It’s never too late for a fresh start, which Bet Stapleton ’08 ’10 knows better than anyone. At 50, she fulfilled her dream of finishing a college degree, and now she spends her days helping victims of violent crimes rebuild their lives and self-esteem.
Although she was the first in her family to attend college, Stapleton left after one year to work full time. “I’ve always had a great love of learning, and I knew I would return one day to finish my degree,” Stapleton says. “It was just a question of when.”
Stapleton says she has always been attracted to fields of work that help people find a “new normal” after a life-changing event occurs. After experiencing motherhood for the first time, she wanted to work in a field that would ease the transition for women. “I became a perinatal trainer, working with women before, during and after pregnancy, and by providing programs that would enhance their lifestyles and make the transition into this new and different world much easier,” she says. As time went on and her children grew older, Stapleton moved away from the perinatal field and began working with women suffering from significant health issues such as cancer or other medical conditions.
As she neared her 47th birthday, and with the support of her husband, Stapleton decided to return to college to complete her unfinished degree. At the time, her youngest child was in middle school and her oldest a freshman in college. For Stapleton, the timing seemed right. Nervous after nearly 30 years away from the classroom, she enrolled in just one class at a local community college.
“That first class was so perfect it was like coming home,” Stapleton says. “The very next day I signed up for another one, and I never looked back.”
After completing her core classes, Stapleton was ready to transfer to a four-year university. Tuition was tight, with priority given to her four children’s educations, so Stapleton needed a smart investment.
“I learned that the majority of the professors at Webster had their PhDs,” she says. “Many of my Webster professors also taught classes at Saint Louis University and Washington University and those universities cost a fortune compared to Webster. It was nice to know I’d get a quality education for a lower cost.”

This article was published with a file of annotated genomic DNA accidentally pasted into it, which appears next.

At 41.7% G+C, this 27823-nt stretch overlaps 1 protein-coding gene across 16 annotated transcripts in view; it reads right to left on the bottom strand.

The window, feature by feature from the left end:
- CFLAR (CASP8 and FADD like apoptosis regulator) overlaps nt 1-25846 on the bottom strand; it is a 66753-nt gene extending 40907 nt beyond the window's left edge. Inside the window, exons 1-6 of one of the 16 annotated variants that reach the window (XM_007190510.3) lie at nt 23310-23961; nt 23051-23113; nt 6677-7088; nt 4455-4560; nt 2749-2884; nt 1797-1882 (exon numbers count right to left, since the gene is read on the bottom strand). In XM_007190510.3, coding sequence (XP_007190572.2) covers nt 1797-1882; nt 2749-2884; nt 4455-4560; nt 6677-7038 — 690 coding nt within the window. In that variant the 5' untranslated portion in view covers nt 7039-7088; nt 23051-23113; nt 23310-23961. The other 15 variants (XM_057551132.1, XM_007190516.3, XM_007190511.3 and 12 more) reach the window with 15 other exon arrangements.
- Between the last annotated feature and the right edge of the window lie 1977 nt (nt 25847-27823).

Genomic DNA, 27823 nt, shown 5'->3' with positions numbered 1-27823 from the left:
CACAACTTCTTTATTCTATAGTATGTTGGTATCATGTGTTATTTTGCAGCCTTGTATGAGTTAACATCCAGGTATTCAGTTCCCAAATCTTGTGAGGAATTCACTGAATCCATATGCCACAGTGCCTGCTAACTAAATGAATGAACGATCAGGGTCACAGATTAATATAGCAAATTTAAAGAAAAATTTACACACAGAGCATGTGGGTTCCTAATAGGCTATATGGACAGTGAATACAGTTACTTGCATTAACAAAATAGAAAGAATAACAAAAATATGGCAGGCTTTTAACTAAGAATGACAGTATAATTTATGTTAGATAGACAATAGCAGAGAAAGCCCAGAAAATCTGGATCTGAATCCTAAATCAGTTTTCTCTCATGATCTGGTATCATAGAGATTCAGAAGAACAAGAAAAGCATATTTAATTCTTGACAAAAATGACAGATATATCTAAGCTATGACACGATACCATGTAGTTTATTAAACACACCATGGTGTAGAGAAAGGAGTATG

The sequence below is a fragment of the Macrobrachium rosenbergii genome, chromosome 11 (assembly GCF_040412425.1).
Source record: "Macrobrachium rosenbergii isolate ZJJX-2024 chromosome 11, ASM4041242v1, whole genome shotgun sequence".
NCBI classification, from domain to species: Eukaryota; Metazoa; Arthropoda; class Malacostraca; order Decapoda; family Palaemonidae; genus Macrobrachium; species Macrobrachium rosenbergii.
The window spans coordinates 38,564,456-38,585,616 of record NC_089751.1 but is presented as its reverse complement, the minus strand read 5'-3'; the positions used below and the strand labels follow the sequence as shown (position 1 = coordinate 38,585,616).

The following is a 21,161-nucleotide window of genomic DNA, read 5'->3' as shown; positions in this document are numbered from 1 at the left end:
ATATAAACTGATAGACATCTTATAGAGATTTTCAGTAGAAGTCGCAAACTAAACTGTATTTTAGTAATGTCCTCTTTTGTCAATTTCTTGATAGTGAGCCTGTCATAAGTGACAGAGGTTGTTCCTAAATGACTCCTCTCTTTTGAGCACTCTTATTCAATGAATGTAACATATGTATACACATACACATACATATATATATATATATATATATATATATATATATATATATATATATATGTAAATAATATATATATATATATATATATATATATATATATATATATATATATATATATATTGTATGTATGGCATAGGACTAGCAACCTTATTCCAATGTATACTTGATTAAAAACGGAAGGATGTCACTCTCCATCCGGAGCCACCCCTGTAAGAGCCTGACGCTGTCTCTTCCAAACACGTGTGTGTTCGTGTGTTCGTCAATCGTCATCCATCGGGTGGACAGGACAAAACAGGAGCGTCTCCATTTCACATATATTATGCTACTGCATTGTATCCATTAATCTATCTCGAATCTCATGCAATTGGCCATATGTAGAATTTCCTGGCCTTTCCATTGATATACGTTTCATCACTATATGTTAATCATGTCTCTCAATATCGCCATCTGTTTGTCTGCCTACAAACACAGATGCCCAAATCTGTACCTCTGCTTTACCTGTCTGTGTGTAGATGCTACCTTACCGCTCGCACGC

To further offset her Webster tuition, Stapleton applied for the Sisters of Loretto scholarship, which is awarded to nontraditional female students. She received the endowed scholarship three years in a row.
Stapleton graduated with a bachelor’s degree in American Studies in 2008, and earned a paralegal certification the same year. A combined degree program allowed her to earn a master’s degree in Legal Analysis two years later.
She considered applying to law school, “but the cost and time commitment were formidable,” she says. “I wanted to work in the legal field in a way that allowed greater freedom to balance my home and work life.”
An influential female writer, educator and attorney encouraged Stapleton to join the field of advocacy. While finishing her degrees, she worked as a legal intern for Legal Services of Eastern Missouri assisting victims of domestic violence. She also worked in the St. Louis City Circuit Attorney’s Office as a victim advocate intern.
Today, Stapleton, 56, supports victims of violent crimes to persons as a victim advocate caseworker for the Family Court of St. Louis County. She offers supportive services throughout the entire court process including depositions, court preparation and hearings. She provides access to much-needed community resources and services, as well as crisis counseling to victims of crime and their families.
“In my current position I work with children, as well as with men and women,” Stapleton says. “I am able to provide the kinds of resources necessary to empower victims to become survivors.”
Stapleton also established the region’s first court companion canine program three years ago. The unique program allows a certified therapy dog to calm and comfort crime victims as they tell their stories to attorneys and judges. Therapy dog and Lab-Boxer mix Sophie, who also happens to be Stapleton’s pet, is so popular around the courts that she was once nominated employee of the year. Sophie also provides much-needed solace to employees who are frequently exposed to trauma in their line of work.
“Sophie has assisted hundreds of people, young and old,” Stapleton says. “I’m so proud of her and the program.”
Stapleton sees her career as an opportunity to help others find, as she did nearly a decade ago, their fresh starts.
“As a mother and professional I’m a huge advocate of empowering other women, both collectively and individually,” she says. “I’ve been empowered by many women, and I pay that forward in my job and in my life.”
She certainly empowered her children in the area of education; three have already graduated from college and the youngest will be a junior next year. The kids studied side by side with their mother as she pursued her degrees, and later beamed proudly as she walked across the stage at commencement.
“If I’ve not taught my children anything, I’ve taught them that if you have the desire and the will, you will get it done,” Stapleton says. “I don’t look back on my life and have any regrets.”